Google knows if ring road is crowded or M G Road is gridlocked, but how? Last week, the Internet giant rolled out live traffic information and turn-by-turn navigation in India. A question that intrigues many and which Google wouldn’t talk much about is : How does it gather live traffic information?
After all, Google hasn’t inked any deals with operators. From what Google has said so far, live traffic information is crowd-sourced from Android phone users traveling on a given route, third party sources and government agencies. Through this app, Google would be able to update commuters about average speed of vehicles and this could be gauged through the speed of commuters using android phone.
Darren Baker, the product manager behind Google Maps says that traffic data is refreshed every few minutes with the most recent known conditions. However, accuracy can vary as it is based on the number of data sources providing information to Google. For instance, in a city where a large number of people are using Google Maps for mobile and also contributing to Google’s data pool, traffic information may be more accurate than another city with less number of users.
“If you use Google Maps for mobile with GPS enabled on your phone..and when you choose to enable Google Maps with My Location, your phone sends anonymous bits of data back to Google describing how fast you’re moving. When we combine your speed with the speed of other phones on the road, across thousands of phones moving around a city at any given time, we can get a pretty good picture of live traffic conditions. We continuously combine this data and send it back to you for free in the Google Maps traffic layers. It takes almost zero effort on your part — just turn on Google Maps for mobile before starting your car — and the more people that participate, the better the resulting traffic reports get for everybody.” [from an earlier blog post]
Meanwhile, Google Maps app and Google Maps Navigation have been designed to perform best with a consistent mobile Internet connection, and currently complete offline routing is not supported. While mobile networks are not perfectly reliable even in densely populated areas, Google Maps Navigation will continue to work correctly if you’re moving along your route but you lose your data connection temporarily. The app can even reroute you back to the correct path if you take a wrong turn because of connectivity issue.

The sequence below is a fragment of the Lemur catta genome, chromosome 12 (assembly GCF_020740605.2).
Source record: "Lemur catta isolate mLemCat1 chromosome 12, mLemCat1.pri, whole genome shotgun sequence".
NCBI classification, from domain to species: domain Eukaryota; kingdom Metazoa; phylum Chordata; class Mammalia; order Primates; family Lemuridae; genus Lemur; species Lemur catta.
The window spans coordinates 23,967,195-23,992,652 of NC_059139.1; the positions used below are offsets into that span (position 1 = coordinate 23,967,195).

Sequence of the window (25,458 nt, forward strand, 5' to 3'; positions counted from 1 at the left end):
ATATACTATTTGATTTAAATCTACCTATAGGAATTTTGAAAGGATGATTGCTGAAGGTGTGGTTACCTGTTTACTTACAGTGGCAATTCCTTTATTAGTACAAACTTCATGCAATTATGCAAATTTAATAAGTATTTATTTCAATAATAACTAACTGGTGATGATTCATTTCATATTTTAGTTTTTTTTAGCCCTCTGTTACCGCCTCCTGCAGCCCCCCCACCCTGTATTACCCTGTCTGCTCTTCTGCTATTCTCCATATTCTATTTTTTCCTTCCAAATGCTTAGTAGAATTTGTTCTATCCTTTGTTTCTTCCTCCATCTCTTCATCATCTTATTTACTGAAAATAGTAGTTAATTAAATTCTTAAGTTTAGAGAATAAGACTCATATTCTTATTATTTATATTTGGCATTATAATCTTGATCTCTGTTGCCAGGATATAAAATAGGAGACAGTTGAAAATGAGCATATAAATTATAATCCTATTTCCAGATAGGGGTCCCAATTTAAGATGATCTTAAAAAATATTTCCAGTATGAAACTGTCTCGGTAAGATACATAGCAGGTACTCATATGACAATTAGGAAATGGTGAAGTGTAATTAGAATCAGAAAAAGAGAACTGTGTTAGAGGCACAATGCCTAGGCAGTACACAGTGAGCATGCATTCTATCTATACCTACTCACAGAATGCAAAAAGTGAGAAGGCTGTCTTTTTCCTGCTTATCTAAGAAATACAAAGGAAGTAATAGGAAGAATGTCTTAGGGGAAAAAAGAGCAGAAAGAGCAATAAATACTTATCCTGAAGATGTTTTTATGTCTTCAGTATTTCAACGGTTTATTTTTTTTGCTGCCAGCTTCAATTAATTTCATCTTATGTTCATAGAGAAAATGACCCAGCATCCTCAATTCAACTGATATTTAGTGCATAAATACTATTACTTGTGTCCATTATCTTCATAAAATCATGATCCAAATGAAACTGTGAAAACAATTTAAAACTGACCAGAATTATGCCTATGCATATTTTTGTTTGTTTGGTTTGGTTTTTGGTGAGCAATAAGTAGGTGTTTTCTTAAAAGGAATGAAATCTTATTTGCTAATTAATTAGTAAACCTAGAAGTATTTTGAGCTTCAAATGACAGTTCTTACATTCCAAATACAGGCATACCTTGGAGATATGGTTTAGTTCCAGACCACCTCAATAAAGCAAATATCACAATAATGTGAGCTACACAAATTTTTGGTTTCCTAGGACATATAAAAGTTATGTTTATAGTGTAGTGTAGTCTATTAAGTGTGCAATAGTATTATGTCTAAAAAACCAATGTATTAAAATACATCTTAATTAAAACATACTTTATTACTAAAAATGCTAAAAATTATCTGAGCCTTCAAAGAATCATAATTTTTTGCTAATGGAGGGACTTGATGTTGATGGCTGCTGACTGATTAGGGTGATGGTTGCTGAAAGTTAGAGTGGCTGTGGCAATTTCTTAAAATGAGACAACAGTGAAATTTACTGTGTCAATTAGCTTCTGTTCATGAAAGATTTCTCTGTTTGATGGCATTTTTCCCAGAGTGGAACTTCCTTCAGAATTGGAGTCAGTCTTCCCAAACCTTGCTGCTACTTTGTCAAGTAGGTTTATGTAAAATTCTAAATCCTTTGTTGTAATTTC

The bigger deal is that penetration of smartphones in India is not all that great. As of now India has only 27 million smartphones and out of which numbers of android phones further narrows down the scope of real updates about moving traffic.
Currently users living in Bangalore, Mumbai, New Delhi, Chennai, Pune and Hyderabad, can use this new feature. Google is being a bit cagey about government agencies that share traffic information with the company.
What are these “Government agencies” that share information with Google? While Google declined to share the details, our best guess is that its the traffic police. For instance, in Bangalore, the traffic police has fairly advanced circuit television network to monitor signals and mechanisms to program traffic lights. They are also capable of capturing number plates automatically and sending automated traffic tickets to violators.
What are your thoughts*? Is Google live traffic data reliable?
Few relevant updates:
- Google had to roll back its StreetView experiment in India after privacy issue raised by the government.
- Nokia (post Navteq acquisition completion) too launched live traffic updates in Mumbai and Delhi and TomTom partnered with HTC to power HTC Locations App for HTC smartphones in India.
- US based Waze earlier partnered with SatNav (in 2011) to launch its live traffic service in India, though we haven’t really seen anything substantial coming out of it.
* : We have reached out to Google India for more information and will update when we get them.